cautionThere is research indicating that certain candidates may take requirements more literally than others—in particular, women may be less likely to apply if they don’t meet all the requirements listed for a job. There are plenty of anecdotes of companies themselves not taking the requirements they list literally. Only use requirements if they are truly requirements; and when you do, it can be helpful to list which requirements are “minimum requirements” and which are simply “preferred.” For many roles, a degree in computer science may be preferred, for example; but there might be plenty of qualified candidates who don’t have one. If you don’t really need it, consider not including it at all.
Remember, this is all about finding candidate-company fit, not about enticing the “best” people to join your team.
Fairness and Inclusivity
danger Wording in your job description can have unintended consequences in determining who applies. Attempts to make your roles sound more enticing can actually discourage people from applying. Researchers have found evidence that using gendered language contributes to an imbalanced pipeline of candidates; certain language can also discourage older candidates or candidates from marginalized communities from applying.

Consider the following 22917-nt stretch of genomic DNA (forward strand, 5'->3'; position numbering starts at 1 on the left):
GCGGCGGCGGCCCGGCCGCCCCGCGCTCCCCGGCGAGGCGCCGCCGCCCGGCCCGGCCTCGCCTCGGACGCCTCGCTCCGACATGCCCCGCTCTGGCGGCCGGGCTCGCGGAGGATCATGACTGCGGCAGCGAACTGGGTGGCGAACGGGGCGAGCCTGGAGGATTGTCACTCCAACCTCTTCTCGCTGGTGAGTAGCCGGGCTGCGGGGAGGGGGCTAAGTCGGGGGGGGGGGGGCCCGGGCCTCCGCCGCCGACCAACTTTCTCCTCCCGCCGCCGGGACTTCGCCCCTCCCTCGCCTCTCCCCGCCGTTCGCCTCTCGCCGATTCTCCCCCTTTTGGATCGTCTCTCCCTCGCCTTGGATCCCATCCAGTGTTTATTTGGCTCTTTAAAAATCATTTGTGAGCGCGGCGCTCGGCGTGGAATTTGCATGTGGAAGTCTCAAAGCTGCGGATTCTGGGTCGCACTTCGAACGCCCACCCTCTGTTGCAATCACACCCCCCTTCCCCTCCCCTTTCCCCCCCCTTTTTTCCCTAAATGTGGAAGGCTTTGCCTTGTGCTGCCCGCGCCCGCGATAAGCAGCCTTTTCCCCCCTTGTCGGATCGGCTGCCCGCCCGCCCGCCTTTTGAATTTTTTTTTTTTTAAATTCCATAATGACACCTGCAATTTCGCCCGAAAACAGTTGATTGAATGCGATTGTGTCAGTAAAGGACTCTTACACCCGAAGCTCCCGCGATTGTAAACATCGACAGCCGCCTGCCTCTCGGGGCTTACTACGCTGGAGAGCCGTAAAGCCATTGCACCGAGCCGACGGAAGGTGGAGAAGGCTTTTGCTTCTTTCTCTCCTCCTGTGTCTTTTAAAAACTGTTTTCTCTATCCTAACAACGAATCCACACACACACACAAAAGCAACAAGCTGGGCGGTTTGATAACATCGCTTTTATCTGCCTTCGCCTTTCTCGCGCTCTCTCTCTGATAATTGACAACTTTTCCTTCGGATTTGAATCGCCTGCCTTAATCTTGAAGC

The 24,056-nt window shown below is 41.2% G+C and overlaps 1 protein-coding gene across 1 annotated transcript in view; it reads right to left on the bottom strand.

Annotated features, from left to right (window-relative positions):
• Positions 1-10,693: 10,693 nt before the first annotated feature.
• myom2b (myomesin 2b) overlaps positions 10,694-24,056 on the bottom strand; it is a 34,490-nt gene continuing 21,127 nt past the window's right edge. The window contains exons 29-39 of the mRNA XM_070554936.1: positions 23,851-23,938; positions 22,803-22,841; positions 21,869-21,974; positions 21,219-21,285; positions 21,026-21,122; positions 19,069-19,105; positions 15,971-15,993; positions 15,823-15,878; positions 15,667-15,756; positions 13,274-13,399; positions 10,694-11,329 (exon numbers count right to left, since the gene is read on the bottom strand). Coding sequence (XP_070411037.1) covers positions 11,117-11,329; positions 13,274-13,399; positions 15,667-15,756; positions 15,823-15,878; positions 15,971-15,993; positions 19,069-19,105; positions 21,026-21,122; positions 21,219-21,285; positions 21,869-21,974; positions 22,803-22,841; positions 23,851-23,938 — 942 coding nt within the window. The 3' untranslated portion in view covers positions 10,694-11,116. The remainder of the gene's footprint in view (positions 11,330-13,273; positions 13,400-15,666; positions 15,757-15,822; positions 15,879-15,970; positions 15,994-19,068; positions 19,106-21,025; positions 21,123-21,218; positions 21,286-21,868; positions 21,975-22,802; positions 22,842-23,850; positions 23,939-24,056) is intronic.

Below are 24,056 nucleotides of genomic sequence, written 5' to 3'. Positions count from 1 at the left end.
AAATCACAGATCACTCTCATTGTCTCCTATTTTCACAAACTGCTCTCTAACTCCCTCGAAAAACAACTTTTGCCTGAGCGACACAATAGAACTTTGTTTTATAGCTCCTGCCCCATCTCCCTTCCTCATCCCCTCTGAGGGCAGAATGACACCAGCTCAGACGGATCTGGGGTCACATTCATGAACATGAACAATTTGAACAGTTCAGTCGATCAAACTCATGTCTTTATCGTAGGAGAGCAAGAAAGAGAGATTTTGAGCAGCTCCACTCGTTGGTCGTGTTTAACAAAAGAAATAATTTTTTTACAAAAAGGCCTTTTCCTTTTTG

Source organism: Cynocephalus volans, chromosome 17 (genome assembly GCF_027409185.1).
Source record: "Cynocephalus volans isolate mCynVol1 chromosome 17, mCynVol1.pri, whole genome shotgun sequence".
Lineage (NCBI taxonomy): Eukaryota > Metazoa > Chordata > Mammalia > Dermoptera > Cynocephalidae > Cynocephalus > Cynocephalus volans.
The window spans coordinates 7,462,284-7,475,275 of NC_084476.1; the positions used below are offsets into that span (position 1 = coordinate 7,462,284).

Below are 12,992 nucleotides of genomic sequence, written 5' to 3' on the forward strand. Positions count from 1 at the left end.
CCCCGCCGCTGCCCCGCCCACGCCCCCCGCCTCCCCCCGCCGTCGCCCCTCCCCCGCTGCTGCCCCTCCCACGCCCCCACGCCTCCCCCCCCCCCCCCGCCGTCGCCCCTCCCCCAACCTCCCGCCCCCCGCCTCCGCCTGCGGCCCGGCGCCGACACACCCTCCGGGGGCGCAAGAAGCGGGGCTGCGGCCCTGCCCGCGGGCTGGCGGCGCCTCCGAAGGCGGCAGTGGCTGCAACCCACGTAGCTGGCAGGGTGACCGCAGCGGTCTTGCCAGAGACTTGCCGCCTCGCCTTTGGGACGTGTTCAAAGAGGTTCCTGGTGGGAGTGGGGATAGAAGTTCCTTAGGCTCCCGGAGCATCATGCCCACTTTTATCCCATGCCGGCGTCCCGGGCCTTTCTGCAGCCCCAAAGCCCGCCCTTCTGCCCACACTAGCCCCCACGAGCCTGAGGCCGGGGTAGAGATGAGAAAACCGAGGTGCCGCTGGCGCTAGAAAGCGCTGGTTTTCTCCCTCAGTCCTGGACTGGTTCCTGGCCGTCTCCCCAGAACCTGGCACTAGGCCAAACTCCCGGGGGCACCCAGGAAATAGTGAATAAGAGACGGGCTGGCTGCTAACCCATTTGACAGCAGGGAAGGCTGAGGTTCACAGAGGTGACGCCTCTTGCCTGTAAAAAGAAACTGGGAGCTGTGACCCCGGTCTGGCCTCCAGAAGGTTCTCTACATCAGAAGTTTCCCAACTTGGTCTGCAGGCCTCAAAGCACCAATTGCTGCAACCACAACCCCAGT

To avoid this, it’s critical to think carefully about your word choice and test your wording on a variety of people. There are also tools like Textio that you can use to check your text for discriminatory or biased language.
important There are a number of ways in which you can make your job descriptions and company About pages more inclusive, thereby increasing the number of qualified candidates who will be interested in working for you. These include the job description format, its language, the company’s value proposition, and how the company talks about Diversity and Inclusion on its website or in the context of the job description.
Should Job Descriptions Include Salary Information?
controversy Many companies include such compensation details as benefits, time-off policies, and perks like remote work, gyms, and free lunches; but they rarely include specific salary information.* While a small number of tech companies (like Glitch and a handful of others) and all U.S. government agencies do, most organizations prefer not to include salary data so as to allow room for negotiation. Salary transparency in job postings might also reveal inequities in the pay structure for existing employees.
Many recruiting and HR experts advocate for putting salary information in job descriptions, noting that this reduces the amount of time you have to spend screening early in the process, and leads to better retention rates and more productive, satisfied employees.*